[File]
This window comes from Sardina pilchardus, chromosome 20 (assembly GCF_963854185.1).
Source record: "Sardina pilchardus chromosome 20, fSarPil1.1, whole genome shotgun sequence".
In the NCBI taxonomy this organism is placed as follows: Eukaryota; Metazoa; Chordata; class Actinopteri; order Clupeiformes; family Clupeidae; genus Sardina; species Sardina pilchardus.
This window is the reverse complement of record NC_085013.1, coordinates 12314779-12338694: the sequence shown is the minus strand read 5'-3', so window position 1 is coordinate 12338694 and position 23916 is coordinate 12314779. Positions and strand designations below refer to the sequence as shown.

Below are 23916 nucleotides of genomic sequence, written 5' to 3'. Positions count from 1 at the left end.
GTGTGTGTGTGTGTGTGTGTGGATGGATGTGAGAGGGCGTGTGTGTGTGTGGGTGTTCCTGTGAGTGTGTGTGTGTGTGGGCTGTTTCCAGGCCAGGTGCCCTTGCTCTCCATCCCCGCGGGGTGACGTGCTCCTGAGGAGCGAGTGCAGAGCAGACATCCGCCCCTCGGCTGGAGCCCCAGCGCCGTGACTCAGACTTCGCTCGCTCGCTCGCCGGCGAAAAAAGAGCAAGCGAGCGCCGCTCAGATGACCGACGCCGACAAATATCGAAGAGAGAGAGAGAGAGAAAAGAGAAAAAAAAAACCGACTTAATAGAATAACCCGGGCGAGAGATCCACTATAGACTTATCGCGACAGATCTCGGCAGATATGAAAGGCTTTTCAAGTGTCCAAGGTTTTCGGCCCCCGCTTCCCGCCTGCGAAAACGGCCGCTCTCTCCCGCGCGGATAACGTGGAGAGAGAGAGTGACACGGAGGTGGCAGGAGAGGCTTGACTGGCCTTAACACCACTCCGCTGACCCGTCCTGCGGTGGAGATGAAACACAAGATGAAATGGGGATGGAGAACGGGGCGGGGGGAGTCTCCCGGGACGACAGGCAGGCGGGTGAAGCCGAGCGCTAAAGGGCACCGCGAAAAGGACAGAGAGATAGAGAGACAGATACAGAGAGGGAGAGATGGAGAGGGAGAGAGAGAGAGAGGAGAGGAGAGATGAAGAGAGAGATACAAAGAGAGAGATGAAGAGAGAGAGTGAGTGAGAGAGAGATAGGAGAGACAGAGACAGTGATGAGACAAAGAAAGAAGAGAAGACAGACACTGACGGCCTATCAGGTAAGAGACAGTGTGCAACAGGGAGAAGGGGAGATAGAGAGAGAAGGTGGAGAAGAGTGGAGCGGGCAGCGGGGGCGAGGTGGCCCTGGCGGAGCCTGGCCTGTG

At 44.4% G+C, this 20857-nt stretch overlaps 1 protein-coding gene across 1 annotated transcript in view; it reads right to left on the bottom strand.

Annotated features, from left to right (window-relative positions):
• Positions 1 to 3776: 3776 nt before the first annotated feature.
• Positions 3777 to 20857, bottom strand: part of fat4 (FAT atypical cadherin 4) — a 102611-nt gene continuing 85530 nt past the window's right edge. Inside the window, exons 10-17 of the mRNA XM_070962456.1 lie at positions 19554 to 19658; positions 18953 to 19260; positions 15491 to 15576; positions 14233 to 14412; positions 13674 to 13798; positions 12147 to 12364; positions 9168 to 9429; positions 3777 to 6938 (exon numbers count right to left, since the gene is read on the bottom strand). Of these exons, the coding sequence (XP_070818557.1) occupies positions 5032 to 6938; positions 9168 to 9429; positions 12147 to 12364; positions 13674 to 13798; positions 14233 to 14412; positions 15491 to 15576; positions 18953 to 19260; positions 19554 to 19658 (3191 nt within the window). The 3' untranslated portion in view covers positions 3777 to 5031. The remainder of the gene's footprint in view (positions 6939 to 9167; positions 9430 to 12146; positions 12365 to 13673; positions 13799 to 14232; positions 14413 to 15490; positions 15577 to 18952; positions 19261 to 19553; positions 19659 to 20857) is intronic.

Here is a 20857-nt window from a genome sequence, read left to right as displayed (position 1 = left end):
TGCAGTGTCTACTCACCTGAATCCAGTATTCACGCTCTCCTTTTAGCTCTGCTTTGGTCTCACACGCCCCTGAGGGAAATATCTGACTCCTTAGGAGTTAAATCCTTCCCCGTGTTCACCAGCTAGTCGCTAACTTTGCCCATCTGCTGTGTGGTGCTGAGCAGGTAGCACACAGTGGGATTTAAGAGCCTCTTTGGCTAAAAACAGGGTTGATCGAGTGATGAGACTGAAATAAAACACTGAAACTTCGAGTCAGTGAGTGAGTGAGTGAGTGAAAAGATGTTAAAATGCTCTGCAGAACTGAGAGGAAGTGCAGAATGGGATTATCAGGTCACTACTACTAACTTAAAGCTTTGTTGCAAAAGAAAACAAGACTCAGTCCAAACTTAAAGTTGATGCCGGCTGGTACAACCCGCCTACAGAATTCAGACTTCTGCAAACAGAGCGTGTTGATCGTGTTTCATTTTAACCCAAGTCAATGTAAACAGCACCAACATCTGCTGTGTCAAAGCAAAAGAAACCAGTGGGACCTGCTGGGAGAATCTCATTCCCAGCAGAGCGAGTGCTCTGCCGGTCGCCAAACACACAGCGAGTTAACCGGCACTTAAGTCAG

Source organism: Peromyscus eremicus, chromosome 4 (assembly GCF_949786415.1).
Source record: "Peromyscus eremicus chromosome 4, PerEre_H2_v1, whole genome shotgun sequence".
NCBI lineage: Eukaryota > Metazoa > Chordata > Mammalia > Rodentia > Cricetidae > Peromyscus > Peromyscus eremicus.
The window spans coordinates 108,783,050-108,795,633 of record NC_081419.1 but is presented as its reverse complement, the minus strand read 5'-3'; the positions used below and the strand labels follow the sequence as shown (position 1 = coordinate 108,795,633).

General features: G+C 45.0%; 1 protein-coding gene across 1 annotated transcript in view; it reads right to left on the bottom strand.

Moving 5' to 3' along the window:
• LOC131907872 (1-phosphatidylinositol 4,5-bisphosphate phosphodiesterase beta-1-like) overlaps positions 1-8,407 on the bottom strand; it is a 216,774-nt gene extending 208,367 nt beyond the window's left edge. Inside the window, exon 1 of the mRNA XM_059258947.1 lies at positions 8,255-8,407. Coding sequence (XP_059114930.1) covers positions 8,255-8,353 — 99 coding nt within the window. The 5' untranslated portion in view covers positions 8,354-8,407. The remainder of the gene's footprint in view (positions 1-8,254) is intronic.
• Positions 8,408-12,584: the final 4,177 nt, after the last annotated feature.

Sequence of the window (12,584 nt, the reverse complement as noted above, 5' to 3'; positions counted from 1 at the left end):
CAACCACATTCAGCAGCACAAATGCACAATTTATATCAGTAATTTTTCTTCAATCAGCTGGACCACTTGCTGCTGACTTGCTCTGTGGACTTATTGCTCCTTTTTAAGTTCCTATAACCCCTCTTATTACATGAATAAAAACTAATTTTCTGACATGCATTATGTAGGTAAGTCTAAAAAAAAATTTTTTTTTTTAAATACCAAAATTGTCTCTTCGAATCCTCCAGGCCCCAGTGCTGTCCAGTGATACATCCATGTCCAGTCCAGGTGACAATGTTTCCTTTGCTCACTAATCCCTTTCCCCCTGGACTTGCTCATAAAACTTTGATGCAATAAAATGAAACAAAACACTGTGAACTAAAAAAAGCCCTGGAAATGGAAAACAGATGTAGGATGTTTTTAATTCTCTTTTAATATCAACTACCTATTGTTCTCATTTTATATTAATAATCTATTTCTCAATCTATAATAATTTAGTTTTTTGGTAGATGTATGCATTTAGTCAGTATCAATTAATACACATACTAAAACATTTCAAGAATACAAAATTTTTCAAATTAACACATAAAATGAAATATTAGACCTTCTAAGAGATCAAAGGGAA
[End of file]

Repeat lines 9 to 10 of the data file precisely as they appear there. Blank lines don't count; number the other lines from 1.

• Positions 1 to 3776: 3776 nt before the first annotated feature.
• Positions 3777 to 20857, bottom strand: part of fat4 (FAT atypical cadherin 4) — a 102611-nt gene continuing 85530 nt past the window's right edge. Inside the window, exons 10-17 of the mRNA XM_070962456.1 lie at positions 19554 to 19658; positions 18953 to 19260; positions 15491 to 15576; positions 14233 to 14412; positions 13674 to 13798; positions 12147 to 12364; positions 9168 to 9429; positions 3777 to 6938 (exon numbers count right to left, since the gene is read on the bottom strand). Of these exons, the coding sequence (XP_070818557.1) occupies positions 5032 to 6938; positions 9168 to 9429; positions 12147 to 12364; positions 13674 to 13798; positions 14233 to 14412; positions 15491 to 15576; positions 18953 to 19260; positions 19554 to 19658 (3191 nt within the window). The 3' untranslated portion in view covers positions 3777 to 5031. The remainder of the gene's footprint in view (positions 6939 to 9167; positions 9430 to 12146; positions 12365 to 13673; positions 13799 to 14232; positions 14413 to 15490; positions 15577 to 18952; positions 19261 to 19553; positions 19659 to 20857) is intronic.